I’m a queer person who grew up in a traditional Christian household, but I’m lucky enough to have never been shamed by my family for my sexuality. I know now how rare that is. My dad is an Episcopal priest who has been a steadfast supporter of the queer community, even before I came out. I never faced rejection on the basis of religion, and my queer identity was never in conflict with my belief in God. That is, until I got engaged.
I asked my oldest friend if she would be a bridesmaid and was surprised when my letter went unanswered. One tearful phone call later, I learned that she had reservations about my marriage due to her religious beliefs. I was blindsided. As I processed the hurt, I realised I wasn’t angry so much as I was confused. Don’t we believe in the same God? How can we interpret scripture so differently?
The rejection I faced was minor by comparison, but it was the wake-up call I needed to start a discussion I wasn’t hearing. My denomination of Christianity is accepting and affirming, but many other branches of the church feel otherwise about the queer community.
According to The Trevor Project, over 700,000 LGBTQ people have been subjected to conversion therapy, a practice condemned as harmful by the American Psychological Association and all other major medical associations. By all accounts, certain denominations of Christianity are the major drivers of these practices. As a few examples, the United Methodist Church, the Roman Catholic Church, the Presbyterian Church in America, and Pentecostals all include official language ascribing immorality to queerness. And the impact of this abuse is heartbreaking; a young person who experiences rejection from their family or caregivers because of their sexuality or gender identity is eight times more likely to attempt suicide.
Nevertheless, we know that Hillsong Church doesn’t allow gay couples in leadership positions and opposes marriage equality. That hasn’t stopped many high profile celebrities from attending services, but Christians who are silent on the othering or oppression against the queer community are complicit. We need to do better.
To be clear, whether you believe in God or not shouldn’t matter in terms of the importance of this issue. The bottom line is that laws are being written to disenfranchise and target queer Americans. The “gay panic” defence remains legal in 47 states, the majority of states do not protect LGBTQ Americans from workplace discrimination, and just this week the Supreme Court cleared the Trump Administration’s transgender military ban — just to name a few examples. When laws are written based on prejudicial interpretations of the Bible, it reinforces many Christians’ view of queer people as second-class citizens.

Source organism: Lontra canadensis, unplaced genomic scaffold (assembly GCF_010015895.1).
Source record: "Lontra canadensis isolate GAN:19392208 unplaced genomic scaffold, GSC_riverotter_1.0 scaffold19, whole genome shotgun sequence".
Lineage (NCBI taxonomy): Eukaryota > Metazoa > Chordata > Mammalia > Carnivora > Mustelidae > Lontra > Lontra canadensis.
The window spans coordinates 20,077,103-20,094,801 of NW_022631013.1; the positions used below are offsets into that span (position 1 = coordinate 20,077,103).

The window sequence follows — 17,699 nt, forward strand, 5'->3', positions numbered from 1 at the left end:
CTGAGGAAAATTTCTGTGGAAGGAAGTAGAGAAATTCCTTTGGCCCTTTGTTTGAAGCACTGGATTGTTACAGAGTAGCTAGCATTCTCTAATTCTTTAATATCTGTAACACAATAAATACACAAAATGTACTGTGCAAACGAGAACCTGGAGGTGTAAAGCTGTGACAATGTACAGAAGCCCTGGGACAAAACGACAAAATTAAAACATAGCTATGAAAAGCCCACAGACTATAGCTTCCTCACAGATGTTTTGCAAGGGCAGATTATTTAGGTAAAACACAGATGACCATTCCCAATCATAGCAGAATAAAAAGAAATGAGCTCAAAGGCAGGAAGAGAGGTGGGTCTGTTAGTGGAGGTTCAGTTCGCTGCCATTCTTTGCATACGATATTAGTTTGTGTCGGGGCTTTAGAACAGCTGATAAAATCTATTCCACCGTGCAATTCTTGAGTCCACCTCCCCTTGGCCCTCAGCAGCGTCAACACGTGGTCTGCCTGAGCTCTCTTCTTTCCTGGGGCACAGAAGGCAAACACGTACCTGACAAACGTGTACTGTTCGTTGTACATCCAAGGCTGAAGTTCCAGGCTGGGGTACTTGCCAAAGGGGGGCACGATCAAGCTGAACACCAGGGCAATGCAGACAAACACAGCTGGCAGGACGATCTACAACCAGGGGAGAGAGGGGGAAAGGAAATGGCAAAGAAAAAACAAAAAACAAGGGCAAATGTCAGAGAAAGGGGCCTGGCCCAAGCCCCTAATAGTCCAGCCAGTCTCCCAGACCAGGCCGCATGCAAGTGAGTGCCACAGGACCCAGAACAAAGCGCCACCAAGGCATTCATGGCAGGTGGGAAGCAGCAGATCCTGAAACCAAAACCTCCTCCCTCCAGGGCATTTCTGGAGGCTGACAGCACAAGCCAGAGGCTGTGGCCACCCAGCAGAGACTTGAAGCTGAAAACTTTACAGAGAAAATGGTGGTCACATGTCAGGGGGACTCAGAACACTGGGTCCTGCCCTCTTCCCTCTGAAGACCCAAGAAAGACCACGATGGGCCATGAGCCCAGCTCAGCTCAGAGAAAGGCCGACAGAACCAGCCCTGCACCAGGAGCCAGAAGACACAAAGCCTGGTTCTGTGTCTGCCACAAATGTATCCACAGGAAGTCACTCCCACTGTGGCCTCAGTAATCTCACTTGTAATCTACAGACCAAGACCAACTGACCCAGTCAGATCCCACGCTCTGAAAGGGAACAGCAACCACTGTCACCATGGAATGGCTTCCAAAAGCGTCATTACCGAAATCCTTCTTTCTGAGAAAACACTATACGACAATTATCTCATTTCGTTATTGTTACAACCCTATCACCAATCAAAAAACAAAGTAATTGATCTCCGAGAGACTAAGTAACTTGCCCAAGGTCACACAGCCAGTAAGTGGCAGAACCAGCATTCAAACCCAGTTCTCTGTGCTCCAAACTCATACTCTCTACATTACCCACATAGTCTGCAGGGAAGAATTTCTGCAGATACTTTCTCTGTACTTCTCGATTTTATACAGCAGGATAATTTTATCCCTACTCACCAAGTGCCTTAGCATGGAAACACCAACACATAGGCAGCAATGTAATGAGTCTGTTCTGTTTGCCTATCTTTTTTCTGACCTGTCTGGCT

Despite everything, a recent study found that 40% of LGBTQ Americans identify as Christian. Armed with that knowledge, I traveled to Atlanta, Georgia this past October, hopeful to speak with people who were willing to have some difficult conversations.
As part of my time there, I attended a service at Park Avenue Baptist Church, an LGBTQ affirming congregation, where I met queer Christians committed to their faith despite the obstacles placed against them. The congregation at Park Avenue is an example of the beautiful tapestry that is God’s creation. They are racially diverse, young, old, gay, straight, trans, skeptics and seminary students, all coming together to worship. But these hidden believers are either shunned or ignored by the church at large. Our existence raises painful questions and discussions that quite frankly it doesn’t seem like many Christians are interested in having.
There are exceptions, however. While I was in Atlanta, I also met up with Jackie Hill-Perry. Her list of titles and accomplishments is long, but among other things she is a Christian author and an “ex-lesbian.” Our lives and our beliefs could not be more different but, despite our fundamental disagreements, we made it a priority to listen to each other. And amongst all our differences, we still found common ground: The acknowledgement that many in the Christian community has caused harm to the queer community. But what good is acknowledgement without action? Is it progress if no hearts or minds were changed? Did I challenge her enough, too little? It’s with this that I’m hoping the dialogue started in Atlanta will serve as an invitation to create progress. The table is set. I’m pulling up a chair. Will you break bread with me?